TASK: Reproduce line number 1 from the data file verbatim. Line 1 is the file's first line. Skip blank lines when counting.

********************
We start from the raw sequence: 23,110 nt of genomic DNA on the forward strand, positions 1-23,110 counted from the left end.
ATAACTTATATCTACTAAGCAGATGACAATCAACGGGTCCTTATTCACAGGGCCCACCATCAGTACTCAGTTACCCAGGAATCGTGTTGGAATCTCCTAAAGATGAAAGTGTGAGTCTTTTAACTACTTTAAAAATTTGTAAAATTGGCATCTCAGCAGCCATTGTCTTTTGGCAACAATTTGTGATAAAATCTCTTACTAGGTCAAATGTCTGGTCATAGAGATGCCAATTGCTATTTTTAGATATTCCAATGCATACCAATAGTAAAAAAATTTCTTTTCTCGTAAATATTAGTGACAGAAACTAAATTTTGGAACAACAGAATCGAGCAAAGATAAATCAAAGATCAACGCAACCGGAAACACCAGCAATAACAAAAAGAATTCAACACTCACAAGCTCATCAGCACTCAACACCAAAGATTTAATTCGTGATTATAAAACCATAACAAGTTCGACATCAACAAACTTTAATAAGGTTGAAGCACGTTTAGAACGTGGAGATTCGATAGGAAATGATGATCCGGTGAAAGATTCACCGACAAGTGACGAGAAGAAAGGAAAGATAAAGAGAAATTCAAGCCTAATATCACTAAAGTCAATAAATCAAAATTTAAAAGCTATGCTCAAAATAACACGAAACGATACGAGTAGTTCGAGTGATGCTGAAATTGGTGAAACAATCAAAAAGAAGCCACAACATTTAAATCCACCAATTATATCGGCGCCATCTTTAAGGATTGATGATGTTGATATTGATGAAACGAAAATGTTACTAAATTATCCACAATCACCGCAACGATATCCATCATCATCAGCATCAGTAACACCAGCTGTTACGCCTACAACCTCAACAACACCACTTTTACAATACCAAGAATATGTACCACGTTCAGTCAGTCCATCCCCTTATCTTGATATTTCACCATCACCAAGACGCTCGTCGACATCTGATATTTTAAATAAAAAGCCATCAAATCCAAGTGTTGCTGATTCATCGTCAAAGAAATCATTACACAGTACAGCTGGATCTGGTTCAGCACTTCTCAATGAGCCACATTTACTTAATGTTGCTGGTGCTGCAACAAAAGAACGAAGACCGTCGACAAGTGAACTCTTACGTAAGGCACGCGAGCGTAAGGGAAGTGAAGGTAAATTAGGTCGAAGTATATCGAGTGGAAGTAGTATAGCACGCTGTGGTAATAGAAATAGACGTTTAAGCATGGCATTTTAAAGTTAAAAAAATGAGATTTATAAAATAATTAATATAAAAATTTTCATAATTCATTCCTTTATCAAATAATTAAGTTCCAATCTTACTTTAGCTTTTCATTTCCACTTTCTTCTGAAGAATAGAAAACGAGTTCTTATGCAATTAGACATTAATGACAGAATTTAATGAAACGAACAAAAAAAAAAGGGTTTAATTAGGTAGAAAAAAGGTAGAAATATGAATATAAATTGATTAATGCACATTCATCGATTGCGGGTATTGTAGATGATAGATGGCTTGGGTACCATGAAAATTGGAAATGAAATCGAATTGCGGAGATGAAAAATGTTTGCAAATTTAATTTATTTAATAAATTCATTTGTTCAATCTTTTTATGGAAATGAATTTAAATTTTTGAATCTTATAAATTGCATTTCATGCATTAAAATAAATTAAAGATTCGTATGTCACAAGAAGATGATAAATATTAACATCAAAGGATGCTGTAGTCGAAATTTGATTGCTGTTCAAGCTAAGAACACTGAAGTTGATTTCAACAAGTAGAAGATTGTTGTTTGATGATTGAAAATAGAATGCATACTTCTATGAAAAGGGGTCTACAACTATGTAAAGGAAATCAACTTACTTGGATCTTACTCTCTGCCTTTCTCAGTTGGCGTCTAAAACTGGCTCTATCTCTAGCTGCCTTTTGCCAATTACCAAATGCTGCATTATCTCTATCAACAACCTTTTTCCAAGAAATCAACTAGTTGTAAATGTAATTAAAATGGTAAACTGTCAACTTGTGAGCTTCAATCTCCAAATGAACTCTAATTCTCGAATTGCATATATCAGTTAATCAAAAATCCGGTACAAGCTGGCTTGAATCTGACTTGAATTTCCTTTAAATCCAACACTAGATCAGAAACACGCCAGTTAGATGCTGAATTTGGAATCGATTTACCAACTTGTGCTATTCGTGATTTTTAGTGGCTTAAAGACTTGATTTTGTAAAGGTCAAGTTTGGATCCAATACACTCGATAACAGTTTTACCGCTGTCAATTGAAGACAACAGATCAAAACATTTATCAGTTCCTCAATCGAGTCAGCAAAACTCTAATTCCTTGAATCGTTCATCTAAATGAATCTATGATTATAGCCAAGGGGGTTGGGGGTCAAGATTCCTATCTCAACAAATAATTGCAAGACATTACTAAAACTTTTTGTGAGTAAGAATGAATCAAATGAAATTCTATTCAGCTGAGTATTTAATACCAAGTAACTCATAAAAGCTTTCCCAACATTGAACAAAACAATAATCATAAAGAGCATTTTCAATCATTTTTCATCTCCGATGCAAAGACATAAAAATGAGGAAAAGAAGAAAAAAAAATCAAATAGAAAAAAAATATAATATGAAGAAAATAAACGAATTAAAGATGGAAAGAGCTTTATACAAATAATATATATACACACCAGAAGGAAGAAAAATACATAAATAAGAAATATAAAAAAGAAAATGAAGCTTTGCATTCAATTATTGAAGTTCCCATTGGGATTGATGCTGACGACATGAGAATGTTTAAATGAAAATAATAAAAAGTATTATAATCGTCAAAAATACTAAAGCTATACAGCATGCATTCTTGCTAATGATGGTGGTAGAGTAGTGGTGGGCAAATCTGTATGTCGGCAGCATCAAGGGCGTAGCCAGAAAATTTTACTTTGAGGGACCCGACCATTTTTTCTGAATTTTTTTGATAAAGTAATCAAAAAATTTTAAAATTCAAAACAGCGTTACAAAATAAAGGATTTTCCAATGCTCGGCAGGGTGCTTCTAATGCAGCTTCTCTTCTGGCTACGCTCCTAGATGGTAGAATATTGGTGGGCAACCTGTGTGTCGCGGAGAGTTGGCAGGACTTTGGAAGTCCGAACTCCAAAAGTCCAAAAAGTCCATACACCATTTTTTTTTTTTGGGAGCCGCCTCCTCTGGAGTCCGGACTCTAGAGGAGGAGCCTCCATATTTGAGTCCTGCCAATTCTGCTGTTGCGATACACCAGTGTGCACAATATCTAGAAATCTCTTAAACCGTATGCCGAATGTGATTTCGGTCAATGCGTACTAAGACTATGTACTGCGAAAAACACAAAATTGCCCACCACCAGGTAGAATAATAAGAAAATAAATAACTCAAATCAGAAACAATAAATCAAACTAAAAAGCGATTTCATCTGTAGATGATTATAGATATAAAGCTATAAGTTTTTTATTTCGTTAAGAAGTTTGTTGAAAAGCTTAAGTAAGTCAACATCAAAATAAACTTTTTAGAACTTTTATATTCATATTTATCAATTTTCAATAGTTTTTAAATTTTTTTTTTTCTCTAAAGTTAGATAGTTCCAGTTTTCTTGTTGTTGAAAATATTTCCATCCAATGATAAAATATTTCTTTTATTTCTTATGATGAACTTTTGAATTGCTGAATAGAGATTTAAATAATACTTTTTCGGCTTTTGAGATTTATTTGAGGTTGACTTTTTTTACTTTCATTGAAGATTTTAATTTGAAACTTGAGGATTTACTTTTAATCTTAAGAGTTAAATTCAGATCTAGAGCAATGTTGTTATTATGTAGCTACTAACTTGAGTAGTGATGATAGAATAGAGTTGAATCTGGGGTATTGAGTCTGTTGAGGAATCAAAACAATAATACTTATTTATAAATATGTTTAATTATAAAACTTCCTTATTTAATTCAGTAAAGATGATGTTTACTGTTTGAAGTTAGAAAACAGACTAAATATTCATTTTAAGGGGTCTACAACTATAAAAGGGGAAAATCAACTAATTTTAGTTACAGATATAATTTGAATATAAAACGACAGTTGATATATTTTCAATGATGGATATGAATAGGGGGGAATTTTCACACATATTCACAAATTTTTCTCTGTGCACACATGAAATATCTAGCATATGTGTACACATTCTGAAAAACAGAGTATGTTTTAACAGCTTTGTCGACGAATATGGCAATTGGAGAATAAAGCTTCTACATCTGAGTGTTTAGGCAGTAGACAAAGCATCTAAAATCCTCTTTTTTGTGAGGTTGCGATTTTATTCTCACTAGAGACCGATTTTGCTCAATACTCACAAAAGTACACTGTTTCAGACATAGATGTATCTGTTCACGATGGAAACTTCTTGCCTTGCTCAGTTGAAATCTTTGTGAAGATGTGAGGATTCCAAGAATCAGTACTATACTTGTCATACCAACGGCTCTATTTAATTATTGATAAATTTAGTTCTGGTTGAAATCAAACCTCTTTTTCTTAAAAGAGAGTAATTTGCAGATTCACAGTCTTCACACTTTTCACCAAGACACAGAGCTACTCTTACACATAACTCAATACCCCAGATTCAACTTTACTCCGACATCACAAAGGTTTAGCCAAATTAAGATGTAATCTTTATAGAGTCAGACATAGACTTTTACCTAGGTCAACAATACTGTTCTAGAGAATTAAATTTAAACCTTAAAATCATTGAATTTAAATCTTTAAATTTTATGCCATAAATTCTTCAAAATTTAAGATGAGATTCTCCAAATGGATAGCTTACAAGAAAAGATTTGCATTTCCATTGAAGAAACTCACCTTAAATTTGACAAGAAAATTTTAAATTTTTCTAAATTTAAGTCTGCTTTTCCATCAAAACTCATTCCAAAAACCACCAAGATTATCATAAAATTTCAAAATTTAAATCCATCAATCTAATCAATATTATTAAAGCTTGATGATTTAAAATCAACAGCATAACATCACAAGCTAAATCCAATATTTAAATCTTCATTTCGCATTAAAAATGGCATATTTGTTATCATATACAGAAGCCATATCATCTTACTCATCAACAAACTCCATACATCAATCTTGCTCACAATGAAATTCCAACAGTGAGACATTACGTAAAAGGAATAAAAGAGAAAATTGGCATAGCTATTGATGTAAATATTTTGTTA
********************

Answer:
We start from the raw sequence: 23,110 nt of genomic DNA on the forward strand, positions 1-23,110 counted from the left end.